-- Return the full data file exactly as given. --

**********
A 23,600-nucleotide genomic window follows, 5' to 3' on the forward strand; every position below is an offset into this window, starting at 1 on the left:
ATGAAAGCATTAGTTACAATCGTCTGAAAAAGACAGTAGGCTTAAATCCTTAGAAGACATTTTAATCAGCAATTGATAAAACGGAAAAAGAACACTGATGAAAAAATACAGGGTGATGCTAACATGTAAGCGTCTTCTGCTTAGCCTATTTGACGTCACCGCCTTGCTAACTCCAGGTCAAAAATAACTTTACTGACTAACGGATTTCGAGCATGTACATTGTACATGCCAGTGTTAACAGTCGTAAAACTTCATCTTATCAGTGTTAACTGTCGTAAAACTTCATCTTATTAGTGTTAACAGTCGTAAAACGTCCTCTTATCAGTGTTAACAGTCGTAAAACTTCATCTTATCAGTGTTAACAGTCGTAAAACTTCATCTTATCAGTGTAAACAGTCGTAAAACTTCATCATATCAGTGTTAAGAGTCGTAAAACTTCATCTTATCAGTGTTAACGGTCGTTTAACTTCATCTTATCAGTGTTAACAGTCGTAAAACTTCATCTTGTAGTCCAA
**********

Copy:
A 23,600-nucleotide genomic window follows, 5' to 3' on the forward strand; every position below is an offset into this window, starting at 1 on the left:
ATGAAAGCATTAGTTACAATCGTCTGAAAAAGACAGTAGGCTTAAATCCTTAGAAGACATTTTAATCAGCAATTGATAAAACGGAAAAAGAACACTGATGAAAAAATACAGGGTGATGCTAACATGTAAGCGTCTTCTGCTTAGCCTATTTGACGTCACCGCCTTGCTAACTCCAGGTCAAAAATAACTTTACTGACTAACGGATTTCGAGCATGTACATTGTACATGCCAGTGTTAACAGTCGTAAAACTTCATCTTATCAGTGTTAACTGTCGTAAAACTTCATCTTATTAGTGTTAACAGTCGTAAAACGTCCTCTTATCAGTGTTAACAGTCGTAAAACTTCATCTTATCAGTGTTAACAGTCGTAAAACTTCATCTTATCAGTGTAAACAGTCGTAAAACTTCATCATATCAGTGTTAAGAGTCGTAAAACTTCATCTTATCAGTGTTAACGGTCGTTTAACTTCATCTTATCAGTGTTAACAGTCGTAAAACTTCATCTTGTAGTCCAA